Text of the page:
Caboclos of Nazareth: Improvisation and Renovation in Maracatu de Baque Solto of Pernambuco.

by Christopher Estrada

Institution: University of Michigan
Department: Anthropology and History
Degree: PhD
Year: 2015
Keywords: cultura popular; traditionalism; authenticity and cultural revival; Northeast Brazil and Pernambuco; maracatu; improvised poetry; History (General); Humanities (General); Latin American and Caribbean Studies; Anthropology and Archaeology; Humanities; Social Sciences
Record ID: 2059301
Full text PDF: http://hdl.handle.net/2027.42/111558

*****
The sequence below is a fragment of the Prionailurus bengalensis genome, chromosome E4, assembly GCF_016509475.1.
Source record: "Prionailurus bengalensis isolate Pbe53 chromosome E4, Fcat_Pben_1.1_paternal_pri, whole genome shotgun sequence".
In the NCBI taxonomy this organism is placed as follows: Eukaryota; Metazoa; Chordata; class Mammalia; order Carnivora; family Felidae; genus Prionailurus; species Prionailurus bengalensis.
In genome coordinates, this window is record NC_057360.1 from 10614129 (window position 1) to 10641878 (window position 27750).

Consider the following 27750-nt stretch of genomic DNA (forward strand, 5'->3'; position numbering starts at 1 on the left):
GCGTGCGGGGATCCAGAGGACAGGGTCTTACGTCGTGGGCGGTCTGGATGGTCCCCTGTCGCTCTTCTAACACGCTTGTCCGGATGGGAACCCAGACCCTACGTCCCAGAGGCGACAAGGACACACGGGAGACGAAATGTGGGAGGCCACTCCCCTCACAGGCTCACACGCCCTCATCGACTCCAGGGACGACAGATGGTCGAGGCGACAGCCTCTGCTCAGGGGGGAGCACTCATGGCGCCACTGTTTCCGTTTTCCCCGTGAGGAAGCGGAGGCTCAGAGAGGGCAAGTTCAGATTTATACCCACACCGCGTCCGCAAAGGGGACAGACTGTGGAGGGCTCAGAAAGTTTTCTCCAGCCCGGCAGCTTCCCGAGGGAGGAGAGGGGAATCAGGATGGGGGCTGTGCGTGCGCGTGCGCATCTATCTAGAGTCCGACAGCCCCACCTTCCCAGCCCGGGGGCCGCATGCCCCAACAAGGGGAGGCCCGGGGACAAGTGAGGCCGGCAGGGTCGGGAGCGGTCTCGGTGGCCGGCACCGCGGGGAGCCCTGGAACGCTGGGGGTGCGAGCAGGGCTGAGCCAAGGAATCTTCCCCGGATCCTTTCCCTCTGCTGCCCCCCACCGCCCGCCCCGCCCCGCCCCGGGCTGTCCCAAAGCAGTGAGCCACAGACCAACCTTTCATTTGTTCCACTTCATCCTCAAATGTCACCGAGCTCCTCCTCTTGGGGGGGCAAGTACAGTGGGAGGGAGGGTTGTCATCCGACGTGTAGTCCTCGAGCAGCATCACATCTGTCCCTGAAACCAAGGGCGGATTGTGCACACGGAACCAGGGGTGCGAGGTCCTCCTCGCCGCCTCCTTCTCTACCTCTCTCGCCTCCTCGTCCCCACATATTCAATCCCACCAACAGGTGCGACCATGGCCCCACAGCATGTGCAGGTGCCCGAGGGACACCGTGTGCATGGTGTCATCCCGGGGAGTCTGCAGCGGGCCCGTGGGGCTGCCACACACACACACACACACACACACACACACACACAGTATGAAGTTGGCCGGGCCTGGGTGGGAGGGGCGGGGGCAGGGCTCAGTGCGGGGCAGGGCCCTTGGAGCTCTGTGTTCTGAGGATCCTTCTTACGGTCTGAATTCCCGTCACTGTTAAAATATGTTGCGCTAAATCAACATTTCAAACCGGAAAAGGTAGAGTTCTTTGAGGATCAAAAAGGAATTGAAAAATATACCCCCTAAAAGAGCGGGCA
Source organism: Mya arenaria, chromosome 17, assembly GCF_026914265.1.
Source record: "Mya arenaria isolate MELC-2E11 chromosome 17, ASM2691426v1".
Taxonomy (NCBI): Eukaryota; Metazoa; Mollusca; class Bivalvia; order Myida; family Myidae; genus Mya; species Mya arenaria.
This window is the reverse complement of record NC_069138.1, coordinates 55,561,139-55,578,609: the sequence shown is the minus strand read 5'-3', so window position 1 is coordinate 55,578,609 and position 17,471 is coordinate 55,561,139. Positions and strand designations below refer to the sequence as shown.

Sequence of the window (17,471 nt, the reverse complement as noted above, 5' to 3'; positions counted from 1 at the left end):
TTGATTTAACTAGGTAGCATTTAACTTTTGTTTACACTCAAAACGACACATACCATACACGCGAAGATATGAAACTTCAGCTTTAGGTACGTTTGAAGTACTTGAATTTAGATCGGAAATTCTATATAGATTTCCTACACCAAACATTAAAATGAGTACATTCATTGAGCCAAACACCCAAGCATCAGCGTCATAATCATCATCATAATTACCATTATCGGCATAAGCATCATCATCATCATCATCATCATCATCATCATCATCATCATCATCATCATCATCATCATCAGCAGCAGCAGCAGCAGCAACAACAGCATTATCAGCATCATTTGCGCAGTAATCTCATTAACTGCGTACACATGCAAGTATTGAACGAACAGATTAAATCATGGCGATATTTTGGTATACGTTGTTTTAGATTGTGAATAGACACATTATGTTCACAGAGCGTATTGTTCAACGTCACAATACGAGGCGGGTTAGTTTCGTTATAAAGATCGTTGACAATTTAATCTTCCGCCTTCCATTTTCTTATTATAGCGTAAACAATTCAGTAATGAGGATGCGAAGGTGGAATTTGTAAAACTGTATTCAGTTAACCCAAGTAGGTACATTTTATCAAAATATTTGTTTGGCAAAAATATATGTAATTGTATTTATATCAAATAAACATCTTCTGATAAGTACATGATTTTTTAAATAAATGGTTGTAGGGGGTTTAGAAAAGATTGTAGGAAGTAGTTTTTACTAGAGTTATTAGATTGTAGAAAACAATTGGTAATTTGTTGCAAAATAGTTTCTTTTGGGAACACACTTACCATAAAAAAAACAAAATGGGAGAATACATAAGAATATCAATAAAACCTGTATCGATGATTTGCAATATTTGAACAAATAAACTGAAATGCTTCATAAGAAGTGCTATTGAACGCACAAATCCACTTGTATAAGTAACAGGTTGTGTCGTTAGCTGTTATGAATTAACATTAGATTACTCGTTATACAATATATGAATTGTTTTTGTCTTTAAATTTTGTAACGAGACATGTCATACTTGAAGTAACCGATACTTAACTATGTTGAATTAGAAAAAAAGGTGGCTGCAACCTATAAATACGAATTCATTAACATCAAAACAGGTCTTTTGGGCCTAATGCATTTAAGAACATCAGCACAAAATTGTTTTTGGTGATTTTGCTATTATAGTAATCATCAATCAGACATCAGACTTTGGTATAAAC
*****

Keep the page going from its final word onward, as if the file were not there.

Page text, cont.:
This dissertation looks at an expressive musical-poetic form that has developed over the last hundred years, maracatu de baque solto of Pernambuco, but which has only recently begun to receive critical attention. Featuring poetic duels between poet-singers (or mestres) of different groups, maracatu draws on a variety of regional musical genres while also engaging creatively with mass-mediated cultural production. Maracatus organize performances in their local neighborhoods, present in neighboring towns and cities during Carnival, and participate in large festival productions. Based on three years of ethnographic and historical fieldwork in and around the town of Nazar?? da Mata from 2009 to 2012, the dissertation looks at different understandings of authenticity and the dynamic relationship between modernity and tradition as articulated differently within maracatu and by its intermediaries. In exploring how the expressive genre of maracatu continues to develop, I examine how cultural identities and practices can shift, calcify, or transform over time in relation to socioeconomic change, political developments, or interaction with other social groups. Since its ???discovery??? by elite artists, researchers, and funding institutions, the emphasis on maracatu???s rural identity and origins on the sugar plantations has often minimized or obscured its subsequent development by generations of working-class practitioners in the urban and semi-urban peripheries since the rural exodus of the middle twentieth century. Institutional frameworks created by folklore research and elite intellectual production about popular culture have shaped the ways in which maracatu eventually achieved recognition among a broader public in Pernambuco as well as other regions of Brazil. My research touches upon the strengths and limits of cultura popular as a form of resistance by exploring how elite interventions and popular practices have become entwined. I develop the idea of coronelismo cultural, or ???cultural boss-ism,??? as a way of analyzing how maracatu has developed within the persisting structures of patronage and domination that are strongly rooted in the region???s history. As maracatu is only sparsely represented in the academic literature, it is hoped that this dissertation will contribute to our understanding of similar expressive forms elsewhere in Latin America and the Caribbean.